We have reported more than once this week on the UK Governments plans to limit our Internet freedom. Whilst some have said the plans are nothing to raise concerns civil liberties groups have not agreed.
The subject has caused some divisions to say the least. There are those who claim that they thought UK powers that be would already have such access. Of course the police do but only after requesting a warrant. The proposed changes are similar to those in Canada and the US that have been incensing citizens across the pond.
At least one UK Conservative MP has opposed the plans but today Liberal Democrat leader and Deputy Prime Minister Nick Clegg has weighed into the debate. He has been at pains to say that the changes are far from agreed and will not be as invasive as reported. He maintains there will be ample time for debate of this issue and that some people have simply been scaremongering..
It was revealed last weekend that the proposals were to be laid out in the forthcoming Queen's Speech. The BBC has reported today, " There has been "a lot of scaremongering" about plans for new email and web monitoring laws, Deputy Prime Minister Nick Clegg has said. He said they were "not the draconian proposals they have been portrayed as", and safeguards for privacy and civil liberties were "absolutely guaranteed".
Home Secretary Theresa May has said the move will help bring "criminals, paedophiles and terrorists" to justice.
But MPs and civil liberties campaigners have warned against the plan. Internet service providers are obliged to keep details of users' web access, email and internet phone calls for 12 months, under an EU directive from 2009. Although the content of the calls is not kept, the sender, recipient, time of communication and geographical location does have to be recorded.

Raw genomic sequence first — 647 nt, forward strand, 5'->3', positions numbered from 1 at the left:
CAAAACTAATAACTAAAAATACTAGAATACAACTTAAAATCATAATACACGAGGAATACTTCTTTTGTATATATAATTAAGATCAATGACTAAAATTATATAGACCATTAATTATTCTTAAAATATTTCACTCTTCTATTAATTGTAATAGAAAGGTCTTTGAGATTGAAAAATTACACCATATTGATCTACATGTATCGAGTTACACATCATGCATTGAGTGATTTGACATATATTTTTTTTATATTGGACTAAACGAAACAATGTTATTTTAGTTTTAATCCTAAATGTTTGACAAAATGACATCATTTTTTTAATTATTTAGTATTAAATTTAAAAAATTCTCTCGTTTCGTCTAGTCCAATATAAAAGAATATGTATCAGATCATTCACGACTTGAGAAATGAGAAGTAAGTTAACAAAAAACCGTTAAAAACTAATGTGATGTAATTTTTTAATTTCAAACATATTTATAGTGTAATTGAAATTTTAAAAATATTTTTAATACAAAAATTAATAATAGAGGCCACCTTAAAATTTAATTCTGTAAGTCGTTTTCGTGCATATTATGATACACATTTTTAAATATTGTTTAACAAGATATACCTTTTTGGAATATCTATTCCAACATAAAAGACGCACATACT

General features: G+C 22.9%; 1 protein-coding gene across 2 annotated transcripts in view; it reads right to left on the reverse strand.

The proposed new law - which the Home Office says will be brought in "as soon as parliamentary time allows" - would extend those requirements to social networking sites and internet phone services such as Skype."
Opinion: Once again the UK minority government is looking at making sweeping changes. It is declaring intent not laid out in either the Lib Dems nor Tory manifestos. It is laughable when you consider the UK government's involvement and cheer leading to rebels in countries such as Libya, Syria and the Middle East. Then our politicians were happy for the force of twitter and Facebook to be used.
Claiming that the planned changes will "help bring "criminals, paedophiles and terrorists" to justice", is farcical. All the new legislation will do is hit ordinary citizens. Those with the will to do wrong will find another way. The "snooping" will be open to abuse and, as we have seen with the Leveson inquiry, the UK police force is far from corruption free.
David Cameron will not even spill the beans on who he has wined and dined for cash yet UK citizens are expected to accept authorities spying on their every move online. A joke, just like the current UK government.
Eileen Kersey manages TEK Staff Blog